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Bayer Announces New 5-Way Herbicide and Short Stature Corn Technology

Bayer today announced pipeline project advancements and newly unveiled research in a dedicated research and development (R&D) pipeline update for the Crop Science division.

The company says it has developed the first five-way stack of herbicide tolerance for soybeans. Currently in Phase 3 of development, this trait offering adds to XtendFlex’s three tolerances with another two modes of action; tolerance to HPPD and its own proprietary 2,4-D tolerance.

In Phase 2 of the pipeline there is an additional mode-of-action coming to convey PPO herbicide tolerance. Additionally, the third generation of insect control in soybeans will further enhance the Intacta franchise and help farmers continue to increase yields while reducing the use of insecticides.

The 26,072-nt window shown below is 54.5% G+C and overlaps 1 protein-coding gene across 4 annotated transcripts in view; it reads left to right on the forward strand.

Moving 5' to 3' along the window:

Bayer also said its short stature corn is expected to transform corn production by enabling a new production system that allows more precise use of crop protection as well as the potential to optimize the use of key resources such as nitrogen, land and water.

Short stature corn improves standability, including better green snap and stalk lodging tolerance, to help reduce significant crop loss from challenging environmental conditions and extreme weather including high winds. Short stature corn is a win for farmers, sustainability and food security at the same time.

Bayer’s development of three approaches to short stature corn will help enable global market access, the company said. In Phase 3 development are two approaches, advanced breeding and biotechnology. Advanced breeding is working to introgress naturally occurring short stature characteristics into elite germplasm.

Bayer is collaborating with BASF on a biotech approach to shorten internodes which enables applicability across a wide array of germplasm. With gene editing, Bayer is developing multiple approaches to generate short stature corn, creating potential for opportunities in multiple markets, the company added. Leveraging all three approaches to short stature corn, Bayer anticipates the product concept could have a fit on more than 220 million global acres in the coming years.